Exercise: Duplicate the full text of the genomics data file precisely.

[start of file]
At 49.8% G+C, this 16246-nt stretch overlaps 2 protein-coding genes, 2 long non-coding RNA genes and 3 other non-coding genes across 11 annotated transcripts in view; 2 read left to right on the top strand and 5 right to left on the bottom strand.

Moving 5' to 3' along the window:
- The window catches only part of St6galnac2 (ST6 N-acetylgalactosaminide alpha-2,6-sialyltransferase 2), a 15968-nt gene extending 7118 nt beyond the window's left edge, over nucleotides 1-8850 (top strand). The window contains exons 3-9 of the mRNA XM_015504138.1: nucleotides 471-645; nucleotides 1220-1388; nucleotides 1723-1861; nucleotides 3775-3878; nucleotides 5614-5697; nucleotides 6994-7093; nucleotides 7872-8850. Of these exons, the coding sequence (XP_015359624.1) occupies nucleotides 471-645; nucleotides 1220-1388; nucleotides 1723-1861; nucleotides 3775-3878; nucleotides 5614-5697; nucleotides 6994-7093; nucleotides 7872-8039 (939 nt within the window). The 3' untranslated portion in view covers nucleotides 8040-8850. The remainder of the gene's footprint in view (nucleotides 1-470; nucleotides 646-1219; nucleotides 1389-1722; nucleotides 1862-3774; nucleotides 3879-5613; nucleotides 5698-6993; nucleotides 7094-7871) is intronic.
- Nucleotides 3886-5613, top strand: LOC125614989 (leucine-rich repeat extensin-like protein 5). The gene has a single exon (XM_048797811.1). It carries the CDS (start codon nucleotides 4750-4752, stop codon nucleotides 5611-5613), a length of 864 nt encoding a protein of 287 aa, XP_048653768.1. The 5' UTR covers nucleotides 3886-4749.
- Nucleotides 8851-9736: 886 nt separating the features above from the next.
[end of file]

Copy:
At 49.8% G+C, this 16246-nt stretch overlaps 2 protein-coding genes, 2 long non-coding RNA genes and 3 other non-coding genes across 11 annotated transcripts in view; 2 read left to right on the top strand and 5 right to left on the bottom strand.

Moving 5' to 3' along the window:
- The window catches only part of St6galnac2 (ST6 N-acetylgalactosaminide alpha-2,6-sialyltransferase 2), a 15968-nt gene extending 7118 nt beyond the window's left edge, over nucleotides 1-8850 (top strand). The window contains exons 3-9 of the mRNA XM_015504138.1: nucleotides 471-645; nucleotides 1220-1388; nucleotides 1723-1861; nucleotides 3775-3878; nucleotides 5614-5697; nucleotides 6994-7093; nucleotides 7872-8850. Of these exons, the coding sequence (XP_015359624.1) occupies nucleotides 471-645; nucleotides 1220-1388; nucleotides 1723-1861; nucleotides 3775-3878; nucleotides 5614-5697; nucleotides 6994-7093; nucleotides 7872-8039 (939 nt within the window). The 3' untranslated portion in view covers nucleotides 8040-8850. The remainder of the gene's footprint in view (nucleotides 1-470; nucleotides 646-1219; nucleotides 1389-1722; nucleotides 1862-3774; nucleotides 3879-5613; nucleotides 5698-6993; nucleotides 7094-7871) is intronic.
- Nucleotides 3886-5613, top strand: LOC125614989 (leucine-rich repeat extensin-like protein 5). The gene has a single exon (XM_048797811.1). It carries the CDS (start codon nucleotides 4750-4752, stop codon nucleotides 5611-5613), a length of 864 nt encoding a protein of 287 aa, XP_048653768.1. The 5' UTR covers nucleotides 3886-4749.
- Nucleotides 8851-9736: 886 nt separating the features above from the next.